The surprising forces influencing the complexity of the language we speak and write

Julie Sedivy writes: “[[[When in the course of human events it becomes necessary for one people [to dissolve the political bands [which have connected them with another]] and [to assume among the powers of the earth, the separate and equal station [to which the laws of Nature and of Nature’s God entitle them]]], a decent respect to the opinions of mankind requires [that they should declare the causes [which impel them to the separation]]].”
— Declaration of Independence, opening sentence

An iconic sentence, this. But how did it ever make its way into the world? At 71 words, it is composed of eight separate clauses, each anchored by its own verb, nested within one another in various arrangements. The main clause (a decent respect to the opinions of mankind requires …) hangs suspended above a 50-word subordinate clause that must first be unfurled. Like an intricate equation, the sentence exudes a mathematical sophistication, turning its face toward infinitude.

To some linguists, Noam Chomsky among them, sentences like these illustrate an essential property of human language. These scientists have argued that recursion, a technique that allows chunks of language such as sentences to be embedded inside each other (with no hard limit on the number of nestings) is a universal human ability, perhaps even the one uniquely human ability that supports language. It’s what allows us to create—literally—an infinite variety of novel sentences out of a limited inventory of words.

But that leads to a curious puzzle: Complex sentences are not ubiquitous among the world’s languages. Many languages have little use for them. They prefer to string together simple clauses. They may even lack certain words such as relative pronouns that and which or connectors like if, despite, and although—these words make it possible to link clauses together into larger sentences. Allegedly, the Pirahã language along the Maici River of Brazil lacks recursion altogether. According to linguist Dan Everett, Pirahã speakers avoid linguistic nesting of all kinds, even in structures such as John’s brother’s house. (Instead, they would say something like: Brother’s house. John has a brother. It is the same one.)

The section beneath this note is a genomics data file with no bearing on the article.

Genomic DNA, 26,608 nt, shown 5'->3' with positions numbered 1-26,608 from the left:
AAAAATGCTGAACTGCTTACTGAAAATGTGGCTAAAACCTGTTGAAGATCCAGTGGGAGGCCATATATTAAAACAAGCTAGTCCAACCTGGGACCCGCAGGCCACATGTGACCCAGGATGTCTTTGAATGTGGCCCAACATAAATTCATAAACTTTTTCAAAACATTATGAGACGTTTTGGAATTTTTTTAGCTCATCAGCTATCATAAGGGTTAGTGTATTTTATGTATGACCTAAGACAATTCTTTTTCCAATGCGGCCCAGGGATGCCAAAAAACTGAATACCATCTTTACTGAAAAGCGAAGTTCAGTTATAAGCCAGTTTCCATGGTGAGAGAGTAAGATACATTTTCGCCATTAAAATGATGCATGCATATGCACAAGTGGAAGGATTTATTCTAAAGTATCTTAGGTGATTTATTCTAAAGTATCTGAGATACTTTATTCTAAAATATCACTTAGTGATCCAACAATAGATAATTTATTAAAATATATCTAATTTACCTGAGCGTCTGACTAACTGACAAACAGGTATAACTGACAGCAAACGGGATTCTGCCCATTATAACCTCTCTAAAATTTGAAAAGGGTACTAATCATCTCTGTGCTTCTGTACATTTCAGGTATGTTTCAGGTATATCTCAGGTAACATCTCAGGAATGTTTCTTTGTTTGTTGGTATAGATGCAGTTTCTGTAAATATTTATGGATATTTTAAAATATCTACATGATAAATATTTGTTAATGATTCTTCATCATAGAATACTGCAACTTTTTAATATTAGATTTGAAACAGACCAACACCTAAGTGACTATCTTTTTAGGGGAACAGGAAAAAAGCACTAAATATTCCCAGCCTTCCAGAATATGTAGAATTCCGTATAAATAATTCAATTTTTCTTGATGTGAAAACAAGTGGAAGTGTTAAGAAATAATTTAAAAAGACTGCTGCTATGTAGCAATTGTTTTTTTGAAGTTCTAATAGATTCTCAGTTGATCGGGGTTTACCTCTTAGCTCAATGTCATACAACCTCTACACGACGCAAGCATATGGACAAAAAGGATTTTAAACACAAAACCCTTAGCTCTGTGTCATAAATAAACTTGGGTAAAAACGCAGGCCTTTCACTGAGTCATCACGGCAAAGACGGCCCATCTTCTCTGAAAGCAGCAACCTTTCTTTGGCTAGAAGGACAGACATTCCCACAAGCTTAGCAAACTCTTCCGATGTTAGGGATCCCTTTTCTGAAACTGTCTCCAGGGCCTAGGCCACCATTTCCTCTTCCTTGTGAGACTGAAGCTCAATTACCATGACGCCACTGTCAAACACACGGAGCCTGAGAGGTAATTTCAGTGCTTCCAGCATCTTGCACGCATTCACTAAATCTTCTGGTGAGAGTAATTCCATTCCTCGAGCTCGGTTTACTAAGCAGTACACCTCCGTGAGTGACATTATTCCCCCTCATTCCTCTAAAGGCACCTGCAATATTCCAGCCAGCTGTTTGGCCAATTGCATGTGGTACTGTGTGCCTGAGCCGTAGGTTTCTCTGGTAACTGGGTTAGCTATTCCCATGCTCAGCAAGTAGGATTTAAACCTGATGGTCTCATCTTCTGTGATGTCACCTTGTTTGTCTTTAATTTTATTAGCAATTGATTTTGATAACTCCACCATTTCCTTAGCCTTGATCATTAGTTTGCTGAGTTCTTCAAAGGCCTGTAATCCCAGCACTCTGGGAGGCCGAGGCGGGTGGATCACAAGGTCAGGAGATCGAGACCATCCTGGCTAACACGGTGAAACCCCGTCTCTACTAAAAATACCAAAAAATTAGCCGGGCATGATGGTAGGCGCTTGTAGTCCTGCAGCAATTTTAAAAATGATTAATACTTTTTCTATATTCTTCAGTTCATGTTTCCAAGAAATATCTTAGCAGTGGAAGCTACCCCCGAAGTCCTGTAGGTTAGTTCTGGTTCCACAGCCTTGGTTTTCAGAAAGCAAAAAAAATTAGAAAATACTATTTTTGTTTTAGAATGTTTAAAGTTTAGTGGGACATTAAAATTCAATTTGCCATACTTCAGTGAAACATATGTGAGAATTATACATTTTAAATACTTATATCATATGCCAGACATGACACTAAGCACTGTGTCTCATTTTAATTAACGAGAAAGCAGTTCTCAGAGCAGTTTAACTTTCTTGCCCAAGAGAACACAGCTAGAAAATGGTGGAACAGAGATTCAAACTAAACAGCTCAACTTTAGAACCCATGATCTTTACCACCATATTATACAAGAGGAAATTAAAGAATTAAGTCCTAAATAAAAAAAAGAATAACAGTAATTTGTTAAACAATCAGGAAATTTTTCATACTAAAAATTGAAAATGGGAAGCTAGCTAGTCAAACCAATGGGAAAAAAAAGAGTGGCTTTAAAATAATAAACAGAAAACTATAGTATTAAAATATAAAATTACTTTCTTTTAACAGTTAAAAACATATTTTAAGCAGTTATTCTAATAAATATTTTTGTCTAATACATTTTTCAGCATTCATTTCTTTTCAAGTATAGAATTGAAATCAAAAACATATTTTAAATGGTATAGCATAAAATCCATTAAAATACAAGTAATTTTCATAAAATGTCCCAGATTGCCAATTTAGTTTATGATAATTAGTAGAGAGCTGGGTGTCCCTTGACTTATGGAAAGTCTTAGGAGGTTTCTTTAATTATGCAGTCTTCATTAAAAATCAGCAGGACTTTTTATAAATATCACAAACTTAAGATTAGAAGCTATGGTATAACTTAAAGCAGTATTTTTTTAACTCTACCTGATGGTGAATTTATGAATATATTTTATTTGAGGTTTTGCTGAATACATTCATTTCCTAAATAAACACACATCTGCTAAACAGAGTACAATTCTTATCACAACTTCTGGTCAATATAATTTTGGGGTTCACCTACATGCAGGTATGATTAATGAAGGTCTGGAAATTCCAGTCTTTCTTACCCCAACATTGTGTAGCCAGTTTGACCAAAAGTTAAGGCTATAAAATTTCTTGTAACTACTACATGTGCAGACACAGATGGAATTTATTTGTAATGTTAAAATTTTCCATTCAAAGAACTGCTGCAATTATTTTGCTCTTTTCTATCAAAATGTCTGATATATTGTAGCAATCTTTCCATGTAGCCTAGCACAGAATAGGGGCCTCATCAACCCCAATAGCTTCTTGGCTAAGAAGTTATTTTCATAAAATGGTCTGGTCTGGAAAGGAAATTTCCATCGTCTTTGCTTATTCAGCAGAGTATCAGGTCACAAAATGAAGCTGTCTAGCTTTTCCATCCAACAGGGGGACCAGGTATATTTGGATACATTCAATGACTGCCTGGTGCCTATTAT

This can’t be pinned on biological evolution. All evidence suggests that humans around the world are born with more or less the same brains. Abundant childhood exposure to a language with layered sentences practically guarantees their mastery. Even adult Pirahã speakers, who have remained unusually isolated from European languages, pick up the trick of complex syntax, provided that they spend enough time interacting with speakers of Brazilian Portuguese, a language that offers an adequate diet of embedded structures.

More useful is the notion of linguistic evolution. It’s the languages themselves, rather than the brains, that have evolved along different paths. And just as different species are shaped by adaptations to specific ecological niches, certain linguistic features—like sentence complexity—survive and thrive under some circumstances, whereas other features take hold and spread within very different niches. [Continue reading…]

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Comments

  1. Dieter Heymann says:

    Numbers is one aspect of languages which almost never receives attention yet we use numbers numerous times every day. Here is a language change which no one has yet been able to explain to me. In “Pride and Prejudice” for example Elizabeth Bennett states “I am not yet one and twenty”. One and twenty has Germanic roots. Today Elisabeth would say “I am not yet twenty one” which has Latin language roots. That change happened in the course of the 19th century. Why? Efficiency? Nine letters vs. twelve letters?

  2. Paul Woodward says:

    I’m not a linguist, but my guess is that these kinds of changes rarely have a rational basis but are simply driven by the capricious waves of usage — one style of usage fell into disuse while another became prevalent. Prevalence probably has more to do with the who than the why, which is to say if people/institutions etc in influential positions adopt a particular form then because most people generally align themselves with power, imitation follows.

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